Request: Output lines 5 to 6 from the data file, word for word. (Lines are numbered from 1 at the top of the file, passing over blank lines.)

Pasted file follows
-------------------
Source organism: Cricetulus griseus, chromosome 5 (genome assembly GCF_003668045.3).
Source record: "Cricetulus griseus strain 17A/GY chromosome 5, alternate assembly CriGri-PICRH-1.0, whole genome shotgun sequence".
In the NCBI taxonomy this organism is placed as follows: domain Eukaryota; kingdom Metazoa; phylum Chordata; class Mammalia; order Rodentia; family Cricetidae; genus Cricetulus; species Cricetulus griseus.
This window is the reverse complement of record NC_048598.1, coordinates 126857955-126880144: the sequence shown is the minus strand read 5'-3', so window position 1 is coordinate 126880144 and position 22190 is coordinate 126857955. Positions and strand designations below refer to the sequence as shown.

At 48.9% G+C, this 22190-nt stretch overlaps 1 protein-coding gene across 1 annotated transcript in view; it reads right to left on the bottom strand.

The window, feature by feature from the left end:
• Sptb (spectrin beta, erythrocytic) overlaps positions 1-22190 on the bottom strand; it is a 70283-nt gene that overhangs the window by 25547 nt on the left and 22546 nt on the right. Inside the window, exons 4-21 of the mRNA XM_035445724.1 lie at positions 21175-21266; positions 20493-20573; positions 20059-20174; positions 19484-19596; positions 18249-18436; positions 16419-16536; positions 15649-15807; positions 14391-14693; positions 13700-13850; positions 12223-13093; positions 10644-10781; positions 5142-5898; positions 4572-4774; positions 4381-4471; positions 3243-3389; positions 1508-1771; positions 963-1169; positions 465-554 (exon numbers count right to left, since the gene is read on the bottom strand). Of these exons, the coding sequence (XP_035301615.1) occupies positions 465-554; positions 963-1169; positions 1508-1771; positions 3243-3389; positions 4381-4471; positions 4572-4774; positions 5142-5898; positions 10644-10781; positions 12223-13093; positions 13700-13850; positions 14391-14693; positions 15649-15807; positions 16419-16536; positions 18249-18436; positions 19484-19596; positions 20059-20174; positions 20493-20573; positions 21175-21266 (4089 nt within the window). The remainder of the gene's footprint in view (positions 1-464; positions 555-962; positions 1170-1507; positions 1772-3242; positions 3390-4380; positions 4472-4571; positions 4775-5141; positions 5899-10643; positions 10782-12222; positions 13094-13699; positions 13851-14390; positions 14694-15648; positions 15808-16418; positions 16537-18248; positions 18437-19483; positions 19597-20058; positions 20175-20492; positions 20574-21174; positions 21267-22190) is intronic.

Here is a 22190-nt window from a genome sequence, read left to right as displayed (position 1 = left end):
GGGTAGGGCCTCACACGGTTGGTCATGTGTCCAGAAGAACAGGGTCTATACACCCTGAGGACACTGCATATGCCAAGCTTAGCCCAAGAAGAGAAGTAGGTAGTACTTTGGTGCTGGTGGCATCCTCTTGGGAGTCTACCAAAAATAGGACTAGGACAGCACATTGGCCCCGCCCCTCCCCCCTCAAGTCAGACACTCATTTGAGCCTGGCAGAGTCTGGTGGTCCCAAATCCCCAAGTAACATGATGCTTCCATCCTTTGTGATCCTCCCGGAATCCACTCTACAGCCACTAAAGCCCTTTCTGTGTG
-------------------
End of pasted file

At 48.9% G+C, this 22190-nt stretch overlaps 1 protein-coding gene across 1 annotated transcript in view; it reads right to left on the bottom strand.

The window, feature by feature from the left end: